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Dag: 20 februari 2017

Grote emoties

Grote emoties

coetzee4coetzee5J.M. Coetzee, de grootste schrijver van deze tijd

 

Veertig Nederlandstalige auteurs werd gevraagd wie volgens hen de beste schrijver van deze tijd is. Volgens het panel is dat J.M. Coetzee.

Daan Heerma van Voss schrijft: “Het was Coetzee die me leerde dat je, als je echt dieper wil graven, de ernst in je werk moet durven toe te laten. Het oeuvre van Coetzee bestaat uit rijke, absoluut meesterlijke romans die alvast één ding gemeen hebben: ze móésten er zijn.”

Griet Op De Beeck voegt toe: “Hij is één van de weinige schrijvers die erin slaagt onze innerlijke complexiteit te verzoenen met de diepe wereldproblematiek. Bovendien is elke zin van Coetzee een klets in je gezicht. Precies daarom is hij me zo lief: hij loopt niet in een boogje om de grote emoties heen, maar staart ze vol in het gezicht. En maar goed ook, want als je ’t mij vraagt is het hem uitgerekend dáár om te doen in het leven.”

[jmcoetzee.nl]

 

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Swordsman

Swordsman

chest14Het autobiografische geloofsgetuigenis ‘Orthodoxie’ van de Engelse schrijver en essayist Gilbert Keith Chesterton (1874-1936) heeft tot op de dag van vandaag vele lezers geraakt en geïnspireerd. Chesterton laat ons delen in zijn verwondering over het aloude christelijk geloof dat meer dan andere religies blijkt aan te sluiten bij de werkelijkheid. chestert1‘Ondanks al zijn persoonlijke eigenaardigheden slaagde hij erin het christelijk geloof met zoveel spitsvondigheid, humor en intellectuele overtuigingskracht naar voren te brengen als niemand in de 20e eeuw dat gelukt is’ (Philip Yancey). In de boekenkast staat Chesterton naast Augustinus, Pascal, C.S. Lewis en Bonhoeffer. [ako.nl]

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[thewardrobedoor.com] In a 1947 letter Lewis wrote, “the best popular defense of the full Christian position I know is G. K. Chesterton’s The Everlasting Man.” Lewis would also place the book in a list of 10 books that “most shaped his vocational attitude and philosophy of life.”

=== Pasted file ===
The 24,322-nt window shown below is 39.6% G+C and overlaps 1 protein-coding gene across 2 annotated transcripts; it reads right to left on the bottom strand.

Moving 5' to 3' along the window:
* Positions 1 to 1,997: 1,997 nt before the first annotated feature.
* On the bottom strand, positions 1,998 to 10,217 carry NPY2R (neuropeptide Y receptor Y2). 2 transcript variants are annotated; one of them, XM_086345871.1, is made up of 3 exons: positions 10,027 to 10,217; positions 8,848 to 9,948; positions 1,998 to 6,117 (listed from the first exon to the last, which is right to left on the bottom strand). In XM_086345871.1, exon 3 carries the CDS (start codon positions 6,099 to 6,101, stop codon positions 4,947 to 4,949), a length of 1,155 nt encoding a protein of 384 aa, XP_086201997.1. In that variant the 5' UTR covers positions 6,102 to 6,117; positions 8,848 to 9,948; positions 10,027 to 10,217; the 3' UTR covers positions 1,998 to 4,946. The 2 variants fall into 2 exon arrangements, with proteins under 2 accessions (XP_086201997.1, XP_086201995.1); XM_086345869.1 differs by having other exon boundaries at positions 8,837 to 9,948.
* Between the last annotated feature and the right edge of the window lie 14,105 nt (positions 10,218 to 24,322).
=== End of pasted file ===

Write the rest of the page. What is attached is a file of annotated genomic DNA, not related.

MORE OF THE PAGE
In his spiritual autobiography, Surprised by Joy, Lewis notes that Chesterton was subtly influencing him to Christianity, while Lewis remained oblivious.

“In reading Chesterton, as in reading [George] MacDonald, I did not know what I was letting myself in for. A young man who wishes to remain a sound atheist cannot be too careful of his reading. There are traps everywhere — “Bibles laid open, millions of surprises,” as Herbert says, “fine nets and stratagems.” God is, if I may say it, very unscrupulous.”

Lewis said that MacDonald baptized his imagination, while Chesterton did the same for his intellect; both paving the way for Lewis to later respond to Christ.

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Chesterton – Eliot – Lewis – Tolkien

Before Lewis knew what was happening, it was too late. He had already been challenged and changed by the wit of Chesterton. Again, he wrote of Chesterton in his autobiography.

It was here that I first read a volume of Chesterton’s essays. I had never heard of him and had no idea of what he stood for; nor can I quite understand why he made such an immediate conquest of me. It might have been expected that my pessimism, my atheism, and my hatred of sentiment would have made him to me the least congenial of all authors. It would almost seem that Providence, or some “second cause” of a very obscure kind, quite over-rules our previous tastes when It decides to bring two minds together. Liking an author may be as involuntary and improbable as falling in love. I was by now a sufficiently experienced reader to distinguish liking from agreement. I did not need to accept what Chesterton said in order to enjoy it.

chest12His humour was of the kind I like best – not “jokes” imbedded in the page like currants in a cake, still less (what I cannot endure), a general tone of flippancy and jocularity, but the humour which is not in any way separable from the argument but is rather (as Aristotle would say) the “bloom” on dialectic itself. The sword glitters not because the swordsman set out to make it glitter but because he is fighting for his life and therefore moving it very quickly. For the critics who think Chesterton frivolous or “paradoxical” I have to work hard to feel even pity; sympathy is out of the question. Moreover, strange as it may seem, I liked him for his goodness.

Lewis fell in love with the literary works of G.K. Chesterton. I have no doubt that many others will as well when they experience his way with words. [Aaron Earls]

 

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